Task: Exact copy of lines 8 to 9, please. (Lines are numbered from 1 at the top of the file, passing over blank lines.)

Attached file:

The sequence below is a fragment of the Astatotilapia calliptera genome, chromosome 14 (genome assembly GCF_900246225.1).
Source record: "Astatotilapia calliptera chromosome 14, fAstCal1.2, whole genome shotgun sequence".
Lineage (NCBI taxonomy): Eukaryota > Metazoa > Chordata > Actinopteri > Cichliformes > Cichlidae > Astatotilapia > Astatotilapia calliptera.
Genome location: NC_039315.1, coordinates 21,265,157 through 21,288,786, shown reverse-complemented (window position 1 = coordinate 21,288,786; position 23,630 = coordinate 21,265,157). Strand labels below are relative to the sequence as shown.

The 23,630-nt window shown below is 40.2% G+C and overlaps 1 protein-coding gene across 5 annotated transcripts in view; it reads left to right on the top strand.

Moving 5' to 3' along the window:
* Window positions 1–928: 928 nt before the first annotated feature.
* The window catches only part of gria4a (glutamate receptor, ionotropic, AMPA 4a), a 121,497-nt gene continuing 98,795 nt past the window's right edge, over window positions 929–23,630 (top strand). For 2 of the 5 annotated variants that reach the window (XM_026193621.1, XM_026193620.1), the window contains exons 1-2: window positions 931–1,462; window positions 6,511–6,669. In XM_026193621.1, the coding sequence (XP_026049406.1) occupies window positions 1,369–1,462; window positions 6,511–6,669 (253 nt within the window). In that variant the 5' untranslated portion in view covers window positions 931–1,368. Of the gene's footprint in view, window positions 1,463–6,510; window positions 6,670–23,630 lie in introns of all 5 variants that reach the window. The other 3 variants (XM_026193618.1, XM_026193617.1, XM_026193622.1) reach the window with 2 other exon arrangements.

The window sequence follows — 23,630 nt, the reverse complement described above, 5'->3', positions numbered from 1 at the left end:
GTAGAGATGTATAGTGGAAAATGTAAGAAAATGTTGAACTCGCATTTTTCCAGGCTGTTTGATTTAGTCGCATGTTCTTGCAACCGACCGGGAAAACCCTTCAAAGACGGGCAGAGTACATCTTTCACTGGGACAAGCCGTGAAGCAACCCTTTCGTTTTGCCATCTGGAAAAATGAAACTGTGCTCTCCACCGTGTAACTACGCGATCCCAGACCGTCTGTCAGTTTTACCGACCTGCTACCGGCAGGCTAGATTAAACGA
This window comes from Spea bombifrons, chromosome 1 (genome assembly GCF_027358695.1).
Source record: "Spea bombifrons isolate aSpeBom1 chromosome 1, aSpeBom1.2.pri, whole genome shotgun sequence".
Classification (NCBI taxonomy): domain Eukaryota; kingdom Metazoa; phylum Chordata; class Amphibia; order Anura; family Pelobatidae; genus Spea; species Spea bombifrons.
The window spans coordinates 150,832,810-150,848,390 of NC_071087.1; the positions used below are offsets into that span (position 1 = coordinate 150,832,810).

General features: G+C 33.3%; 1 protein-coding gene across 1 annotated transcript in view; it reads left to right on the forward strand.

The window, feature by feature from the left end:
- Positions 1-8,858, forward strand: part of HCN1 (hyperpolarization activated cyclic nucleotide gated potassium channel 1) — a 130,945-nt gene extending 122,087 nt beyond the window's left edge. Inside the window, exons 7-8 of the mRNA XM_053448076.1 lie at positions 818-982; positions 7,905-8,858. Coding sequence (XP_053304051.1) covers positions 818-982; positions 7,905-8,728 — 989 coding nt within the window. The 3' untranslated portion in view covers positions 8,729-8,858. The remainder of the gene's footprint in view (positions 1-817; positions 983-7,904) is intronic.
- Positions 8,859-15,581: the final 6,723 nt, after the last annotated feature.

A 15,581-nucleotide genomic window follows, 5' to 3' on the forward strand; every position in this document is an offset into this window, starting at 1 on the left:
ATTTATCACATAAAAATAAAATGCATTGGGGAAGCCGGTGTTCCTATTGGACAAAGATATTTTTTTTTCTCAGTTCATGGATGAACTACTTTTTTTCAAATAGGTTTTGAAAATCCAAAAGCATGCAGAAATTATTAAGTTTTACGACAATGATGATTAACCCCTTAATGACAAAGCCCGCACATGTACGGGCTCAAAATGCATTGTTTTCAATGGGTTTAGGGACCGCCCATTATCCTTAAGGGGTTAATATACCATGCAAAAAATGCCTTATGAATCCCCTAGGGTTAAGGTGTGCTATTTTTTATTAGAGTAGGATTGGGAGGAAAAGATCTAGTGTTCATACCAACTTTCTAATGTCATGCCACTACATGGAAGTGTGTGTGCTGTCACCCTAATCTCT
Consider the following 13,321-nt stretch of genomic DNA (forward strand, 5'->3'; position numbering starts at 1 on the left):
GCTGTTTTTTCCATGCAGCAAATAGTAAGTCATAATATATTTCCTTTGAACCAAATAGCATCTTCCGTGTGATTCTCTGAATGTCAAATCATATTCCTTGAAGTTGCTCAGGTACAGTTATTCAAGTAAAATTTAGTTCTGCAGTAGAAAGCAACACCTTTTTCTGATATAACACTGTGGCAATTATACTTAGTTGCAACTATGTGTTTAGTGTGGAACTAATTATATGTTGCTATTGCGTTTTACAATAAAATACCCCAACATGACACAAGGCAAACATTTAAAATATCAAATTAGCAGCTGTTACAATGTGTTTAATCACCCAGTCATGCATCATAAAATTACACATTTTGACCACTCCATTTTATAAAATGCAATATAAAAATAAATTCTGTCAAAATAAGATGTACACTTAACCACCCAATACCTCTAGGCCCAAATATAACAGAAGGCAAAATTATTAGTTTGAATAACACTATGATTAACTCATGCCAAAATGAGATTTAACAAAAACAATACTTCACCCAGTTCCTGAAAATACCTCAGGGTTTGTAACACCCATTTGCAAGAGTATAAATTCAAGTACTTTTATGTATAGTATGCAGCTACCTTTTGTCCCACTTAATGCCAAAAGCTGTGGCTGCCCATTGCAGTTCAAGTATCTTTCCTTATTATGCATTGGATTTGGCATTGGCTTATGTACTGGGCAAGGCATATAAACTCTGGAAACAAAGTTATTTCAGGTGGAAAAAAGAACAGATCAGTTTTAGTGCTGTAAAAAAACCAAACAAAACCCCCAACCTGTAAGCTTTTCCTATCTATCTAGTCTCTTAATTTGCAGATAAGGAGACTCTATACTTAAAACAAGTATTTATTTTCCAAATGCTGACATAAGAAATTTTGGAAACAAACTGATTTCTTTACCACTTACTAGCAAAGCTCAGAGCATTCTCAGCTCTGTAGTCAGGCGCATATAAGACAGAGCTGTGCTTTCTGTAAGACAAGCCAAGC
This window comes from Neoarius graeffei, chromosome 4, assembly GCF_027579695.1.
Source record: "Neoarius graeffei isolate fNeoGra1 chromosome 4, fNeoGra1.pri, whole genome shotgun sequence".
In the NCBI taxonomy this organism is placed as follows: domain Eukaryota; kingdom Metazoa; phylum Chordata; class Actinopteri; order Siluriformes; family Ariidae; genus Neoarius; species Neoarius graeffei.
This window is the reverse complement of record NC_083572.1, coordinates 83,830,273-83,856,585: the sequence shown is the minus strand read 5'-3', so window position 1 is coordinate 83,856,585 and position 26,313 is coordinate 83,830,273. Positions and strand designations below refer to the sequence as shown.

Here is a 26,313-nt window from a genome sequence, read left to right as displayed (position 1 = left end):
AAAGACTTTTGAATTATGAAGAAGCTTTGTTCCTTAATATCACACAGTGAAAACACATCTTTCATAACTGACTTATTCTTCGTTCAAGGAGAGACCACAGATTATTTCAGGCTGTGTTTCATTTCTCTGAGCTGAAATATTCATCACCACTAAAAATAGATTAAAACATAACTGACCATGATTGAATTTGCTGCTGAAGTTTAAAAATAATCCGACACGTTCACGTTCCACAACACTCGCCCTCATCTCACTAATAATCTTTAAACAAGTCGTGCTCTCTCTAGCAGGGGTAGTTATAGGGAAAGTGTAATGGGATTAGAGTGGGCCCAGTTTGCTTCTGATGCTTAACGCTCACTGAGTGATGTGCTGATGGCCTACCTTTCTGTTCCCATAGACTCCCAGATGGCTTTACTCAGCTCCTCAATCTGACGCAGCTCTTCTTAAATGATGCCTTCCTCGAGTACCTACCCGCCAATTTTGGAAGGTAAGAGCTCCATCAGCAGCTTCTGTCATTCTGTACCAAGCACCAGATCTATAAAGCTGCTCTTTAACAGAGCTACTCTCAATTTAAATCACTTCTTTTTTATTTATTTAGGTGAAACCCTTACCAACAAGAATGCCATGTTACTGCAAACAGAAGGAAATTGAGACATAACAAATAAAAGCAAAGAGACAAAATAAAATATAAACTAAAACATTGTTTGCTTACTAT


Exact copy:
* The window catches only part of gria4a (glutamate receptor, ionotropic, AMPA 4a), a 121,497-nt gene continuing 98,795 nt past the window's right edge, over window positions 929–23,630 (top strand). For 2 of the 5 annotated variants that reach the window (XM_026193621.1, XM_026193620.1), the window contains exons 1-2: window positions 931–1,462; window positions 6,511–6,669. In XM_026193621.1, the coding sequence (XP_026049406.1) occupies window positions 1,369–1,462; window positions 6,511–6,669 (253 nt within the window). In that variant the 5' untranslated portion in view covers window positions 931–1,368. Of the gene's footprint in view, window positions 1,463–6,510; window positions 6,670–23,630 lie in introns of all 5 variants that reach the window. The other 3 variants (XM_026193618.1, XM_026193617.1, XM_026193622.1) reach the window with 2 other exon arrangements.

The window sequence follows — 23,630 nt, the reverse complement described above, 5'->3', positions numbered from 1 at the left end: